Are macronutrients really, their meticulous enumeration and adherence to the key to success, health and well-being? Good looks and well-being are not the same and do not have to go hand in hand. The difference between them is more than the number of macronutrients.
“You can eat whatever you like and still look great!” those words are tempting for everyone who works out, tries to follow the diet and takes care of the appearance of their figure. No wonder that these words are accepted by many people with a slight amount of scepticism. Imagine that you do not have to constantly eat rice and roasted chicken and you can still keep a great shape despite reaching for products such as chocolate or ice cream. This is how the idea for the diet IIFYM was born (If it fits Your Macros). This diet says that if the product fits your macro, you can eat it by fitting in without worrying about your plan. This idea has become a relief for thousands of people training and counting exactly calories every day and for all who have relied on too much restriction in their diet for too long.
The question is: can you really eat what you want, how much do you track the amount of macronutrients?
And even if you can, will it be the optimal solution?
Is everything revolving around numbers?
Calories reign when it comes to body composition. We want to gain weight, we need to eat more and be on a positive calorific balance, we want to lose weight, we need to eat less and keep the caloric deficit. Based on such assumptions, IIFYM was created. A completely simple relationship. If you need 2,500 calories to keep your weight, it’s important that you do not eat more than 2,500 calories. It does not matter how you get these 2,500 calories. People, however, love to go to extremes. IIFYM began to be used as an excuse for cheat meals. It has become an excuse for a lifestyle filled with burgers, fries, ice-cream and biscuits.
What actually is IIFYM?
The classic IIFYM in its original version differs slightly from what it used to be considered. IIFYM assumes that the basis of the diet should be healthy, unprocessed products, rich in nutrients. 80-90% of the daily calories should come from the pool of these unprocessed products. Only 10-20% of the daily requirement is the so-called recreational part of the diet. This means that about 10% of the daily caloric intake can come from any product, but they must be part of our daily macronutrients.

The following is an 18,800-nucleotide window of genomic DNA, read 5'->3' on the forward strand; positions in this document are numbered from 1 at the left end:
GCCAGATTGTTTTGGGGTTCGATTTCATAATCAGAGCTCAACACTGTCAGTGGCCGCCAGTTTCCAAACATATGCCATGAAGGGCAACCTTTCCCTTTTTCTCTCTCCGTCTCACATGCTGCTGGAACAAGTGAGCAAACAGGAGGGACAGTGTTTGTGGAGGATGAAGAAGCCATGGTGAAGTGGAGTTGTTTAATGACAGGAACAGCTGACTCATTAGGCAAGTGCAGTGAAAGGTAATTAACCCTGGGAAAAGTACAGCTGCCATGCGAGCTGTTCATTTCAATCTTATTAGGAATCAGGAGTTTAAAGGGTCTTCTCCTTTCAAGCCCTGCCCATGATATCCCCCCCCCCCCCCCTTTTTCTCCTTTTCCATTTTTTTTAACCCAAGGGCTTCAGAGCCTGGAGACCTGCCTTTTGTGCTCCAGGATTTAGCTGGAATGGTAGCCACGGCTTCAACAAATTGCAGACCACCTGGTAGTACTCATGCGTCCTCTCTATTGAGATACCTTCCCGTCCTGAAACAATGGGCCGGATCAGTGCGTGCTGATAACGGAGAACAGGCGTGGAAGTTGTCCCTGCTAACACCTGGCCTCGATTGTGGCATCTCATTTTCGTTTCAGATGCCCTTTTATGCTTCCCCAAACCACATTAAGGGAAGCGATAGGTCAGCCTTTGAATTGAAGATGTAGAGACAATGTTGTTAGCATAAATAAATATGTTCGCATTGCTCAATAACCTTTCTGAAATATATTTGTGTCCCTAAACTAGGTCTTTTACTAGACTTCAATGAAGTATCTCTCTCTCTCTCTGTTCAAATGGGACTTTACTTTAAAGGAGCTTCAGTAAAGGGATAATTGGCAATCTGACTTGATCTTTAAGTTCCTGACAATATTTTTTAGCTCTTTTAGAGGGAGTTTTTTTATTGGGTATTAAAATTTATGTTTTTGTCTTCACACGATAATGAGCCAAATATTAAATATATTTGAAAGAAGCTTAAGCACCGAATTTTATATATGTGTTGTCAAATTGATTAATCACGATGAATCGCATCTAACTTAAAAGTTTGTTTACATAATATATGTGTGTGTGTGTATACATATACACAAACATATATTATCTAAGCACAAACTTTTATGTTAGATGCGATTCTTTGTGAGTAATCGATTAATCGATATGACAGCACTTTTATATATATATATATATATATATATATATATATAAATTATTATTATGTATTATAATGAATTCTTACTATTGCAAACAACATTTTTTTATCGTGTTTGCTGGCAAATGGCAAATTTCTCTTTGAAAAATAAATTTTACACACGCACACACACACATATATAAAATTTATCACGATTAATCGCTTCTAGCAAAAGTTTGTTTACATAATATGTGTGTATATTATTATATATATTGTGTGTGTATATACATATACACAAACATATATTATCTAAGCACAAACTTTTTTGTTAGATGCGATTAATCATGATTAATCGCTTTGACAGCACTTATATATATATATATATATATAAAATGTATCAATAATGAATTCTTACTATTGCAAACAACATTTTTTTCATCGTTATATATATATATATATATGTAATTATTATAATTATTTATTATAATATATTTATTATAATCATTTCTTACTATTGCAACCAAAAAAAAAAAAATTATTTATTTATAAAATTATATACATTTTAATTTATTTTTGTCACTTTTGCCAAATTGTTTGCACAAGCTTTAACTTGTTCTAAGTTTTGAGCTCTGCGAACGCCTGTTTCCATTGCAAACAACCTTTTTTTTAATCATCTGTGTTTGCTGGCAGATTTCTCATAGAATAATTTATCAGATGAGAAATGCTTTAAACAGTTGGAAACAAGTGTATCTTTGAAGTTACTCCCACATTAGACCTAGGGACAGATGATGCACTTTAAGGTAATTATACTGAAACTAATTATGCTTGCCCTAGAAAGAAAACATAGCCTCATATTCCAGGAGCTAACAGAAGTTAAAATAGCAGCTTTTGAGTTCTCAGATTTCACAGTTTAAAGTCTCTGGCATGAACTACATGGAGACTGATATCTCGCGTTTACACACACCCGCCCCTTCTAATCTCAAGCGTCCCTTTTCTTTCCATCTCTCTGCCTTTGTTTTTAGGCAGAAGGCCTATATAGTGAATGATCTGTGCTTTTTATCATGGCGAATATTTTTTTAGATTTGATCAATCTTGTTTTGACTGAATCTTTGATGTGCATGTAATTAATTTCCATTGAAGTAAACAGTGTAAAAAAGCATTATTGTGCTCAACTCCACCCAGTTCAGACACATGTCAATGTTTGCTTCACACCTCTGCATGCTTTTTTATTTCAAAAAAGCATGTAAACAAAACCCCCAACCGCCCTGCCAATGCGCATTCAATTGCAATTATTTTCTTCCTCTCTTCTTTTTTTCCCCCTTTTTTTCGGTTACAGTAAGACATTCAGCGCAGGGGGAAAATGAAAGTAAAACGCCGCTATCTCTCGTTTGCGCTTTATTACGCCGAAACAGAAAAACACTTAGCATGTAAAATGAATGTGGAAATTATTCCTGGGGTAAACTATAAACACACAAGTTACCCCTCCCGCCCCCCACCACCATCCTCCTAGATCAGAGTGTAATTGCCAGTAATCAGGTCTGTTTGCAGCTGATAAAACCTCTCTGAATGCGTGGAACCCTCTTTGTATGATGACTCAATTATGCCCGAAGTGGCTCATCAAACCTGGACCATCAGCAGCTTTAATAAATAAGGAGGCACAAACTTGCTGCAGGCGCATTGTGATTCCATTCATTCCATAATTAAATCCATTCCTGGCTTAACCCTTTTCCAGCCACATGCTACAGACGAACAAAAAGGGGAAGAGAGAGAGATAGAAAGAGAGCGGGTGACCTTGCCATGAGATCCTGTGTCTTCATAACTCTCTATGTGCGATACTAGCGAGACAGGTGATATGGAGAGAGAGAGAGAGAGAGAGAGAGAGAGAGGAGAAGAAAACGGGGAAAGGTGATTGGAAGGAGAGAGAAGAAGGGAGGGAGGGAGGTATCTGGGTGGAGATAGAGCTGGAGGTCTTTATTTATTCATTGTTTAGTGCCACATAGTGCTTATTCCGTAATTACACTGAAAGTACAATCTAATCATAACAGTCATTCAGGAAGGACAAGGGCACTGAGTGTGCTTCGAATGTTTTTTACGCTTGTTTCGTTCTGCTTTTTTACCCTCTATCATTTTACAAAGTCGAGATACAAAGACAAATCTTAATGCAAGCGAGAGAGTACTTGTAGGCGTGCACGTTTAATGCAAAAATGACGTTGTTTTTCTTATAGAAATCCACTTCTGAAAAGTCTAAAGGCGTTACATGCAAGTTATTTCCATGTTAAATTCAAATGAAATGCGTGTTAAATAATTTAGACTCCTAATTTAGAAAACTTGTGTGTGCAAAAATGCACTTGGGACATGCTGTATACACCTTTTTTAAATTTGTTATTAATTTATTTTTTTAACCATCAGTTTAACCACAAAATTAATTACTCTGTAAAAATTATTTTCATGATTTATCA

Find the balance
IIFYM proved that “cheating” in the diet from time to time will not ruin all the work we have put into building the figure. The small cheat meal is perfectly fine. And even more than “fine.” This is called a normal life involving meeting friends, drinking beer from time to time, or eating a piece of cake for birthday. Continuing to deny yourself is also not healthy. Especially from the point of view of our psyche.
Life and training are a balance. Balance in how hard you train and how to rigorously follow a diet. Diets that mainly consist of unhealthy food are not healthy, of course. Even if they allow us to keep a well-developed figure. This is an important distinction. To look good and be healthy are not always synonymous.
The right fuel
- Proper, wholemeal diet is not only calories, proteins, carbohydrates and fats. They are also micronutrients and vitamins that we need to be healthy.
- Taking care of the right amount of energy and macronutrients will not bring us health benefits if we do not take care of their quality.
- Your diet must consist primarily of healthy and nutritious foods.
- We should mainly go for products with the least amount of processing.
Healthy foods such as salmon, avocado, nuts, eggs, vegetables, fruits and lean meat have a higher nutritional density. Micronutrients (vitamins and minerals) take part in every function of the body and are necessary for us to stay healthy. Unfortunately, more and more of us have a deficiency of some microelement, which means that the body will not function optimally. Deficiencies usually occur as a result of relying on processed foods and eating too few nutritious foods. Therefore, remember that you need the right fuel. For example, omega-3 and omega-6 fatty acids are not found in junk foods, but are found in nuts and greasy sea fish. These fats help reduce inflammation and improve the functioning of the brain. Vegetables and fruits are rich in vitamins, fibre and antioxidants.
The quality of food is something that cannot be ignored if you take care of your body. If you throw old newspapers and clothes in the fireplace, it will produce heat, but it will also produce smoke, mess and stink terribly. If you burn wood or coal, it will work much more effectively and will not pollute the environment. Think about your body and food that you eat in the same way. You can count calories and eat junk food, but you will never achieve good results or feel good.
Fast-food, cookies and cakes are not the best source of minerals, vitamins, fibre and antioxidants, so even if their consumption will cover our energy and macronutrients demand, we will end up with health-deficient vitamins and minerals, and expose our organism to unfavourable action of free radicals.
In summary: remember that the appearance does not always go hand in hand with full health. Every diet-related extreme is bad. It’s not good either to paranoidly follow the diet, preferably based mainly on rice and chicken, and it’s also bad to focus only on numbers and the amount of food without taking care of the quality of what we eat.
The diet should be based mainly on unprocessed and nutrient-rich products. So-called recreational products like sweets and fast foods can also find a place in the diet. Everything should be done with good thought. Balance is the key to success.